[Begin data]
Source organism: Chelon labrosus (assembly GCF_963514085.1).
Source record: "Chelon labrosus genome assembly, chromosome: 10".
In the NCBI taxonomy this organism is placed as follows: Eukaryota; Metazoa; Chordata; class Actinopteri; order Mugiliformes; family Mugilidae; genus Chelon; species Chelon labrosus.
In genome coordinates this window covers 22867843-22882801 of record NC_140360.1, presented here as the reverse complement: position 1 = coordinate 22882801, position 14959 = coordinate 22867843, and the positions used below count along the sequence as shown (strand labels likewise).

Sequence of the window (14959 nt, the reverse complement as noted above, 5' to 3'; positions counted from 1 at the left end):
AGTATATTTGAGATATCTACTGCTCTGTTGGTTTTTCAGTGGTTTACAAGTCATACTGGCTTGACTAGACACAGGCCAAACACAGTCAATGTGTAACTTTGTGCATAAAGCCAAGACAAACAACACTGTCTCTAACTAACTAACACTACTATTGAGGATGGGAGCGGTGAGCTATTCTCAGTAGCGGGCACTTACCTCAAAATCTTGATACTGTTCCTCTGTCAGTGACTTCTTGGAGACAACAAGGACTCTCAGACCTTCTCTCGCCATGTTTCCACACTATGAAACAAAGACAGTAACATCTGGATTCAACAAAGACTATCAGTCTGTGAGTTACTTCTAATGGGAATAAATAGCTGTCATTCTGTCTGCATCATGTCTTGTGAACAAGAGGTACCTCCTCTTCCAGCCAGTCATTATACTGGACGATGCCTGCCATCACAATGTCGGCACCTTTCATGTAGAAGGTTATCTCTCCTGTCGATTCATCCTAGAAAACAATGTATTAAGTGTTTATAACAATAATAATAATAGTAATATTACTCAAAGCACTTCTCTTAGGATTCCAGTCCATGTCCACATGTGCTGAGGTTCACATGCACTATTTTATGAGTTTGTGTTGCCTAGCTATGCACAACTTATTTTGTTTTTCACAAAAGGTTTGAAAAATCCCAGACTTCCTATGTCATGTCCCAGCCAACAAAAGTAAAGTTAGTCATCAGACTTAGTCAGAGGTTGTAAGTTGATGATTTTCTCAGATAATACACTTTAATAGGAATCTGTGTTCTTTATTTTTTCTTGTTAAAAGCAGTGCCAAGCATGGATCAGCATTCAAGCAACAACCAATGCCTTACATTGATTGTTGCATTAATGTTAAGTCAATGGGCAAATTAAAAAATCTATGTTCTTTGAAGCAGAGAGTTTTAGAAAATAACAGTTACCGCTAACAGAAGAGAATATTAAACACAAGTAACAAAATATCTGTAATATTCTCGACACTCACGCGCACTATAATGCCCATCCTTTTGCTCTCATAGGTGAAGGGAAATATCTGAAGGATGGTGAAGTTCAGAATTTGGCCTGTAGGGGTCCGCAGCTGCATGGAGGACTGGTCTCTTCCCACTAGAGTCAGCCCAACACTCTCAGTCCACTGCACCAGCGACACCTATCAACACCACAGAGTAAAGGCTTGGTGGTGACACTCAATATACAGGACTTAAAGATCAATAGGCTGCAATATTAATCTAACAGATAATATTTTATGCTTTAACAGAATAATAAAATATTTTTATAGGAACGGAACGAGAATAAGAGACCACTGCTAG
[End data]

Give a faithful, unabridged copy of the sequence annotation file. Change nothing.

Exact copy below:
Source organism: Chelon labrosus (assembly GCF_963514085.1).
Source record: "Chelon labrosus genome assembly, chromosome: 10".
In the NCBI taxonomy this organism is placed as follows: Eukaryota; Metazoa; Chordata; class Actinopteri; order Mugiliformes; family Mugilidae; genus Chelon; species Chelon labrosus.
In genome coordinates this window covers 22867843-22882801 of record NC_140360.1, presented here as the reverse complement: position 1 = coordinate 22882801, position 14959 = coordinate 22867843, and the positions used below count along the sequence as shown (strand labels likewise).

Sequence of the window (14959 nt, the reverse complement as noted above, 5' to 3'; positions counted from 1 at the left end):
AGTATATTTGAGATATCTACTGCTCTGTTGGTTTTTCAGTGGTTTACAAGTCATACTGGCTTGACTAGACACAGGCCAAACACAGTCAATGTGTAACTTTGTGCATAAAGCCAAGACAAACAACACTGTCTCTAACTAACTAACACTACTATTGAGGATGGGAGCGGTGAGCTATTCTCAGTAGCGGGCACTTACCTCAAAATCTTGATACTGTTCCTCTGTCAGTGACTTCTTGGAGACAACAAGGACTCTCAGACCTTCTCTCGCCATGTTTCCACACTATGAAACAAAGACAGTAACATCTGGATTCAACAAAGACTATCAGTCTGTGAGTTACTTCTAATGGGAATAAATAGCTGTCATTCTGTCTGCATCATGTCTTGTGAACAAGAGGTACCTCCTCTTCCAGCCAGTCATTATACTGGACGATGCCTGCCATCACAATGTCGGCACCTTTCATGTAGAAGGTTATCTCTCCTGTCGATTCATCCTAGAAAACAATGTATTAAGTGTTTATAACAATAATAATAATAGTAATATTACTCAAAGCACTTCTCTTAGGATTCCAGTCCATGTCCACATGTGCTGAGGTTCACATGCACTATTTTATGAGTTTGTGTTGCCTAGCTATGCACAACTTATTTTGTTTTTCACAAAAGGTTTGAAAAATCCCAGACTTCCTATGTCATGTCCCAGCCAACAAAAGTAAAGTTAGTCATCAGACTTAGTCAGAGGTTGTAAGTTGATGATTTTCTCAGATAATACACTTTAATAGGAATCTGTGTTCTTTATTTTTTCTTGTTAAAAGCAGTGCCAAGCATGGATCAGCATTCAAGCAACAACCAATGCCTTACATTGATTGTTGCATTAATGTTAAGTCAATGGGCAAATTAAAAAATCTATGTTCTTTGAAGCAGAGAGTTTTAGAAAATAACAGTTACCGCTAACAGAAGAGAATATTAAACACAAGTAACAAAATATCTGTAATATTCTCGACACTCACGCGCACTATAATGCCCATCCTTTTGCTCTCATAGGTGAAGGGAAATATCTGAAGGATGGTGAAGTTCAGAATTTGGCCTGTAGGGGTCCGCAGCTGCATGGAGGACTGGTCTCTTCCCACTAGAGTCAGCCCAACACTCTCAGTCCACTGCACCAGCGACACCTATCAACACCACAGAGTAAAGGCTTGGTGGTGACACTCAATATACAGGACTTAAAGATCAATAGGCTGCAATATTAATCTAACAGATAATATTTTATGCTTTAACAGAATAATAAAATATTTTTATAGGAACGGAACGAGAATAAGAGACCACTGCTAG